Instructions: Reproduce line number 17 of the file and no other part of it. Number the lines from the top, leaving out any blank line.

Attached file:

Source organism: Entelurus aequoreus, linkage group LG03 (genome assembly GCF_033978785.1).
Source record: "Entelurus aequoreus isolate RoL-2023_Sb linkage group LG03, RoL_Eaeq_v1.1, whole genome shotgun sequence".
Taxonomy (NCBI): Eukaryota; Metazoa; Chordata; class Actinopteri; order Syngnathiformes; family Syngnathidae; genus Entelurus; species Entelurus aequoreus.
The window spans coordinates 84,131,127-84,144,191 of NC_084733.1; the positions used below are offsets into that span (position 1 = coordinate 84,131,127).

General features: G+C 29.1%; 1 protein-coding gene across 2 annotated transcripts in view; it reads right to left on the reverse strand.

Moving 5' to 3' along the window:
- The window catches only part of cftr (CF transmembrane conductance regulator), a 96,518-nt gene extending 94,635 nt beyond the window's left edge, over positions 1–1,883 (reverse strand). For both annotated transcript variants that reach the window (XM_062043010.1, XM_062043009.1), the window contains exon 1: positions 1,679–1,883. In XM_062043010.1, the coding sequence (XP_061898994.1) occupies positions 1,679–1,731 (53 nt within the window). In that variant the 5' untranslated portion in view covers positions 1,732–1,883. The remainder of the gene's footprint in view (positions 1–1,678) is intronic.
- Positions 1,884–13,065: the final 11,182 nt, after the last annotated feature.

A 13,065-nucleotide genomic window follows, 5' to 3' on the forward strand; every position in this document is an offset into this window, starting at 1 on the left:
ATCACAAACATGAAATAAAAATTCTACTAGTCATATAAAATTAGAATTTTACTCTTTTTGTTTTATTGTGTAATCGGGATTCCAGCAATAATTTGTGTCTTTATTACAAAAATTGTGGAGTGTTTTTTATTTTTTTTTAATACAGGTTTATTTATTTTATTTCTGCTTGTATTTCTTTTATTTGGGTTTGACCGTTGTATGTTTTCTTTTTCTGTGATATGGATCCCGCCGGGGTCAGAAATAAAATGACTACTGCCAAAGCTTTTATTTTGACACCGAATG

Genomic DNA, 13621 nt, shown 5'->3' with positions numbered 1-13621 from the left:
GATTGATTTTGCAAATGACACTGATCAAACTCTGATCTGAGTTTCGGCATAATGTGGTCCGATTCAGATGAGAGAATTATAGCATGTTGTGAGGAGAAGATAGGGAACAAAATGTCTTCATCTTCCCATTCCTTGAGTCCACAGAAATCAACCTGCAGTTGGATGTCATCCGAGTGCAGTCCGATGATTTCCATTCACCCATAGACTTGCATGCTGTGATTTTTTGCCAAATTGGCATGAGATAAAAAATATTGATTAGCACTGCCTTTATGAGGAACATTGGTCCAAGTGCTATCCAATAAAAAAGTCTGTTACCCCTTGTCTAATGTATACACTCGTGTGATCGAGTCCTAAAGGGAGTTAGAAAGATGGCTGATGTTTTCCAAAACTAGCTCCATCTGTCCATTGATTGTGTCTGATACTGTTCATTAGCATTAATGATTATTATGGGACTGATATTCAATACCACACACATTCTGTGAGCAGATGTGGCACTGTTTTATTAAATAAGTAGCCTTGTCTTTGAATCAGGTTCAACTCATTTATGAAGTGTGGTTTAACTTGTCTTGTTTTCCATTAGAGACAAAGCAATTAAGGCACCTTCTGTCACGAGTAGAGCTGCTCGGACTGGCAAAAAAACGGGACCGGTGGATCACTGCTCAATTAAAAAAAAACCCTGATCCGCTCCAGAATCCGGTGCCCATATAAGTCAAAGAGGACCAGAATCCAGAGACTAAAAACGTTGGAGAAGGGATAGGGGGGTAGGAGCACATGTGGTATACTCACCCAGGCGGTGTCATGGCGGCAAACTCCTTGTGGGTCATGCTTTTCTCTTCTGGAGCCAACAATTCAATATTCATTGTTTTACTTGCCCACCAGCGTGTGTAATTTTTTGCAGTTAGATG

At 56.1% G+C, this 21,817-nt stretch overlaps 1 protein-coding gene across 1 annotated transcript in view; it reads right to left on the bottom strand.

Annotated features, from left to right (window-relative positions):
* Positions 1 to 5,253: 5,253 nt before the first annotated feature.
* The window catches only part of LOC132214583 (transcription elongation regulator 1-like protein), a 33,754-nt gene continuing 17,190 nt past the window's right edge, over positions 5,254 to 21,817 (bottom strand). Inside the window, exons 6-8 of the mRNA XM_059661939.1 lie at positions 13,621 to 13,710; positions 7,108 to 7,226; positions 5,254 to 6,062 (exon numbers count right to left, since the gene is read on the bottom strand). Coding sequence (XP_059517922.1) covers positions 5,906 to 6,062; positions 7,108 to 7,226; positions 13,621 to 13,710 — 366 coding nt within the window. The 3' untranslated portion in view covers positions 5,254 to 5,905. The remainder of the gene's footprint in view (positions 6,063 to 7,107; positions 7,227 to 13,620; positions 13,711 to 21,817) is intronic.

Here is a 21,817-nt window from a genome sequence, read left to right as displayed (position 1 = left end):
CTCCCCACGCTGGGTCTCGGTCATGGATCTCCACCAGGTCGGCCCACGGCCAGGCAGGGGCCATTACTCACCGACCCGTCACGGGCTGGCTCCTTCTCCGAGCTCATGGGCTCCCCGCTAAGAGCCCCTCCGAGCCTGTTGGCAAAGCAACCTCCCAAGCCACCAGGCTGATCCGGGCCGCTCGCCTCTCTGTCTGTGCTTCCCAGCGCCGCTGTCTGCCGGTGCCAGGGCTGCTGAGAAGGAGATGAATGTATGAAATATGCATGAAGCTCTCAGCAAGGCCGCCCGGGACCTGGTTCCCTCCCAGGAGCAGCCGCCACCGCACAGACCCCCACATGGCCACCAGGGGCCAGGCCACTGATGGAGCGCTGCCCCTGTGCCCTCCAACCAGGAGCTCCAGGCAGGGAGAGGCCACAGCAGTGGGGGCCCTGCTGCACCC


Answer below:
Here is a 21,817-nt window from a genome sequence, read left to right as displayed (position 1 = left end):